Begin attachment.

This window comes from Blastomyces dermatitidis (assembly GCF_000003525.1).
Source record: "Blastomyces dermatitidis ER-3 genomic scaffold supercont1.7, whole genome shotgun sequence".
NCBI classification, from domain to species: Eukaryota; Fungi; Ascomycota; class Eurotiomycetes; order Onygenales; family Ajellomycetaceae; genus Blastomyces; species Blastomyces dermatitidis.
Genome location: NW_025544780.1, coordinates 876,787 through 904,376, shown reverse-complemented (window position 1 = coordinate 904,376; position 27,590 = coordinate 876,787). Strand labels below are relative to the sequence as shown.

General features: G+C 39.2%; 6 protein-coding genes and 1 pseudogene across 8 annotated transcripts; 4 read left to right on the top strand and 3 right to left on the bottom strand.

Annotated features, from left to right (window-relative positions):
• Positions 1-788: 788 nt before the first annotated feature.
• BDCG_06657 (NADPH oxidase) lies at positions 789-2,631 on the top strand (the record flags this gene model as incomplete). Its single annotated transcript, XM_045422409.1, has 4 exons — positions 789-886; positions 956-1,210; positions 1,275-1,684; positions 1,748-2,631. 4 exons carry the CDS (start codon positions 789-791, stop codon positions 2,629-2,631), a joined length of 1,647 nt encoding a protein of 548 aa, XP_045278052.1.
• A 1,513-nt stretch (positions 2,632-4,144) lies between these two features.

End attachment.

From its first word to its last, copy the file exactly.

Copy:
This window comes from Blastomyces dermatitidis (assembly GCF_000003525.1).
Source record: "Blastomyces dermatitidis ER-3 genomic scaffold supercont1.7, whole genome shotgun sequence".
NCBI classification, from domain to species: Eukaryota; Fungi; Ascomycota; class Eurotiomycetes; order Onygenales; family Ajellomycetaceae; genus Blastomyces; species Blastomyces dermatitidis.
Genome location: NW_025544780.1, coordinates 876,787 through 904,376, shown reverse-complemented (window position 1 = coordinate 904,376; position 27,590 = coordinate 876,787). Strand labels below are relative to the sequence as shown.

General features: G+C 39.2%; 6 protein-coding genes and 1 pseudogene across 8 annotated transcripts; 4 read left to right on the top strand and 3 right to left on the bottom strand.

Annotated features, from left to right (window-relative positions):
• Positions 1-788: 788 nt before the first annotated feature.
• BDCG_06657 (NADPH oxidase) lies at positions 789-2,631 on the top strand (the record flags this gene model as incomplete). Its single annotated transcript, XM_045422409.1, has 4 exons — positions 789-886; positions 956-1,210; positions 1,275-1,684; positions 1,748-2,631. 4 exons carry the CDS (start codon positions 789-791, stop codon positions 2,629-2,631), a joined length of 1,647 nt encoding a protein of 548 aa, XP_045278052.1.
• A 1,513-nt stretch (positions 2,632-4,144) lies between these two features.